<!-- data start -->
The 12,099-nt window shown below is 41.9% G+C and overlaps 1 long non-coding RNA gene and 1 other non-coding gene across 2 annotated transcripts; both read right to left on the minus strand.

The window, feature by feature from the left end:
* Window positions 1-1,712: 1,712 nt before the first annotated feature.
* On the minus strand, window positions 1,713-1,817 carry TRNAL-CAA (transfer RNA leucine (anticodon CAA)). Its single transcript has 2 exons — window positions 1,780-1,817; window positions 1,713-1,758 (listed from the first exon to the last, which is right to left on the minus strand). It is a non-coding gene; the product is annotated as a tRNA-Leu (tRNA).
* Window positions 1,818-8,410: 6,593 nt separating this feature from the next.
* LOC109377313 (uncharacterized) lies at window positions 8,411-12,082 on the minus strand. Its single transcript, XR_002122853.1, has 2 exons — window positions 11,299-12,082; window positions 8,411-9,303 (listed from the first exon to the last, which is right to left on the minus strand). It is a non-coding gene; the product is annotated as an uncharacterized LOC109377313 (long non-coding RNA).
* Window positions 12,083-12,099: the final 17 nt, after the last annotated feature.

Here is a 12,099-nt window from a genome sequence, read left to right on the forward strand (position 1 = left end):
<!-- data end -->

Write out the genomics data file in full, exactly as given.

The 12,099-nt window shown below is 41.9% G+C and overlaps 1 long non-coding RNA gene and 1 other non-coding gene across 2 annotated transcripts; both read right to left on the minus strand.

The window, feature by feature from the left end:
* Window positions 1-1,712: 1,712 nt before the first annotated feature.
* On the minus strand, window positions 1,713-1,817 carry TRNAL-CAA (transfer RNA leucine (anticodon CAA)). Its single transcript has 2 exons — window positions 1,780-1,817; window positions 1,713-1,758 (listed from the first exon to the last, which is right to left on the minus strand). It is a non-coding gene; the product is annotated as a tRNA-Leu (tRNA).
* Window positions 1,818-8,410: 6,593 nt separating this feature from the next.
* LOC109377313 (uncharacterized) lies at window positions 8,411-12,082 on the minus strand. Its single transcript, XR_002122853.1, has 2 exons — window positions 11,299-12,082; window positions 8,411-9,303 (listed from the first exon to the last, which is right to left on the minus strand). It is a non-coding gene; the product is annotated as an uncharacterized LOC109377313 (long non-coding RNA).
* Window positions 12,083-12,099: the final 17 nt, after the last annotated feature.

Here is a 12,099-nt window from a genome sequence, read left to right on the forward strand (position 1 = left end):